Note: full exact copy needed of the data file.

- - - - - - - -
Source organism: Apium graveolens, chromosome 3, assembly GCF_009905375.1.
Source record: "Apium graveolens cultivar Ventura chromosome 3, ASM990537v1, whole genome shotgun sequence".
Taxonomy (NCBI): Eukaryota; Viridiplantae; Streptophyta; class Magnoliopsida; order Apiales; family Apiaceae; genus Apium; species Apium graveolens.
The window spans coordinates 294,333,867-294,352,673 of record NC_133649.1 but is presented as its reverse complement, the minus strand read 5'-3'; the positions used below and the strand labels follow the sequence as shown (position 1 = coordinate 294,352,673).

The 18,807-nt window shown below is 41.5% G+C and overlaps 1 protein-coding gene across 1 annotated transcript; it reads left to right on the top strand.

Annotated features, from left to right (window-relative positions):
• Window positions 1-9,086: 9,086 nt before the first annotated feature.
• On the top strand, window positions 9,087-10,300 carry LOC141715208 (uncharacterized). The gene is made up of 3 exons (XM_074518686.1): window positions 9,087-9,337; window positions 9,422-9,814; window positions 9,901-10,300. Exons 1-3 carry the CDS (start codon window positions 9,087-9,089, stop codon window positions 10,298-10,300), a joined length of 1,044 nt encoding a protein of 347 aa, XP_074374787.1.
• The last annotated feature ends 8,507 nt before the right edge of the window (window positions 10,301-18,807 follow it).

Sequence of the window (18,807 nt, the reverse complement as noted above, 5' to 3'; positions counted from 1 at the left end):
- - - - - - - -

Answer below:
Source organism: Apium graveolens, chromosome 3, assembly GCF_009905375.1.
Source record: "Apium graveolens cultivar Ventura chromosome 3, ASM990537v1, whole genome shotgun sequence".
Taxonomy (NCBI): Eukaryota; Viridiplantae; Streptophyta; class Magnoliopsida; order Apiales; family Apiaceae; genus Apium; species Apium graveolens.
The window spans coordinates 294,333,867-294,352,673 of record NC_133649.1 but is presented as its reverse complement, the minus strand read 5'-3'; the positions used below and the strand labels follow the sequence as shown (position 1 = coordinate 294,352,673).

The 18,807-nt window shown below is 41.5% G+C and overlaps 1 protein-coding gene across 1 annotated transcript; it reads left to right on the top strand.

Annotated features, from left to right (window-relative positions):
• Window positions 1-9,086: 9,086 nt before the first annotated feature.
• On the top strand, window positions 9,087-10,300 carry LOC141715208 (uncharacterized). The gene is made up of 3 exons (XM_074518686.1): window positions 9,087-9,337; window positions 9,422-9,814; window positions 9,901-10,300. Exons 1-3 carry the CDS (start codon window positions 9,087-9,089, stop codon window positions 10,298-10,300), a joined length of 1,044 nt encoding a protein of 347 aa, XP_074374787.1.
• The last annotated feature ends 8,507 nt before the right edge of the window (window positions 10,301-18,807 follow it).

Sequence of the window (18,807 nt, the reverse complement as noted above, 5' to 3'; positions counted from 1 at the left end):